dore_milton_castNot to long ago I received a letter from a wonderful reader who enjoyed my book with the exception of two caveats.   He gave me a 4 out of 5 star review.  So he was gracious in his review of the book.

Because I have tried to go above and beyond in helping readers of the book understand that my work is Christian Fiction based on the Bible I have written in my preface of the Third Heaven, and in the upcoming book the following.

“To my beloved Christian reader — this work is not scripture. I do not profess divine inspiration, nor would I ever attempt to place this work alongside the word of God. The story is a fictional exploration of the fall of Lucifer, and by taking part in this fictional account you as a reader and I as the author are in no way implying that we must have theological agreement. The work does presume certain doctrinal beliefs (the existence of the Trinity for example) but this novel is not meant to be a point-by-point exposition of biblical truth. Nor an exact attempt to create a chronologically correct depiction of creation and the events depicted in the Bible. It’s an exploratory look into a biblical event and imagines, “what if?”

Now despite this preface some readers still feel a need I think to query me on various things.  This brother was kind enough to give me his credentials prior to establishing his problems to certain things in the book.  My guess he did this to reinforce his being an authority of the subject.

Because I enjoy questions and feedback from readers I took the time to write out a long response to him.  I’m sharing with you in two blog posts what I shared with him so that I can have something to point people too in the future.  His letter raises some questions for me specially and the Christian community in general.  Topics I hope to address in a later post about Christian Fiction.

His first caveat was “The first problem, as I see it, is allowing Angels to be killed. One of the features that separate man from Angels is mankind’s mortality. Man can die, cast off the body of sin and be given a resurrection body and a heavenly nature. Angels already posses this, so redemption doesn’t appear to be a possibility for them.”

His question was a great question.  It was really one of the foremost questions I had to ask in the book.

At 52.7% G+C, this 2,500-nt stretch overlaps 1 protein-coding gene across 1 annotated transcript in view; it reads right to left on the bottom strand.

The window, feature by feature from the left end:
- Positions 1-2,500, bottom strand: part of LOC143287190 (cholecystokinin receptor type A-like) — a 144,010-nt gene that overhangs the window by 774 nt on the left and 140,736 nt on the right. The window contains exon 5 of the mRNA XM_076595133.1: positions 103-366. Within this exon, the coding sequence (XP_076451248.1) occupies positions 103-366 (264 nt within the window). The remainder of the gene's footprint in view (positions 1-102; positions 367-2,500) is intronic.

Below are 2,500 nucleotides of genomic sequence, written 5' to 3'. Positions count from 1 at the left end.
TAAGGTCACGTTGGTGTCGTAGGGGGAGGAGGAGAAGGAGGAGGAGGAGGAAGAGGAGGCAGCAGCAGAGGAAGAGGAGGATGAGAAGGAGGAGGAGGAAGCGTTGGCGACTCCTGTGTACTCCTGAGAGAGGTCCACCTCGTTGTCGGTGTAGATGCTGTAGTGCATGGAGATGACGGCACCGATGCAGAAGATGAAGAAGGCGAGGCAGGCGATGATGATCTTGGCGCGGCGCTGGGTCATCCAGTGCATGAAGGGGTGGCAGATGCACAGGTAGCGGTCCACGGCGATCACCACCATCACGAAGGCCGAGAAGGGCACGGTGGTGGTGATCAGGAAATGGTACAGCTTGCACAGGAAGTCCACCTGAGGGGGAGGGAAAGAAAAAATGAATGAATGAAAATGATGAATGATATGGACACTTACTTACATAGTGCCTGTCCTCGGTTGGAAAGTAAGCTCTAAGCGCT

The rest of my blog is really a more in depth understanding of the thinking behind the biblical underpinnings of angels “dying” and my overall approach in the book.

Micheal fighting the dragonHere was my response to his first problem.

“The reality is that scripture is actually silent on this issue.  The Bible is a book addressed to man that primarily addresses God’s relationship with man.  Death as it is referred to in the scriptures is man centered.  For example In Genesis, we see that Adam was never meant to die.  He was gifted initially with long life.  NATURALLY he would not die.  As we understand, he had no sin nature that would cause decay, sickness and therefore death.  However, does this mean he could not feel pain?  If he fell off a cliff, could he have died? 

Angels in my book also do not experience old age, decay or disease.  They die because they are attacked by like beings.  There is one exception to this in my book.  Sasheal, who dies in saving the planet, after he changes himself to become physical to interact with the physical world therefore exposing himself to mortality.  A sacrifice that I show in the book as a prelude to many events to come.

The Apostle Paul indicates that there are different types of bodies in 1st Cor 15. “All flesh is not the same flesh: but there is onekind of flesh of men, another flesh of beasts, another of fishes, and another of birds.  40 There are also celestial bodies, and bodies terrestrial: but the glory of the celestial is one, and the glory of the terrestrial is another.  41 There is one glory of the sun, and another glory of the moon, and another glory of the stars: for one star differeth from another star in glory.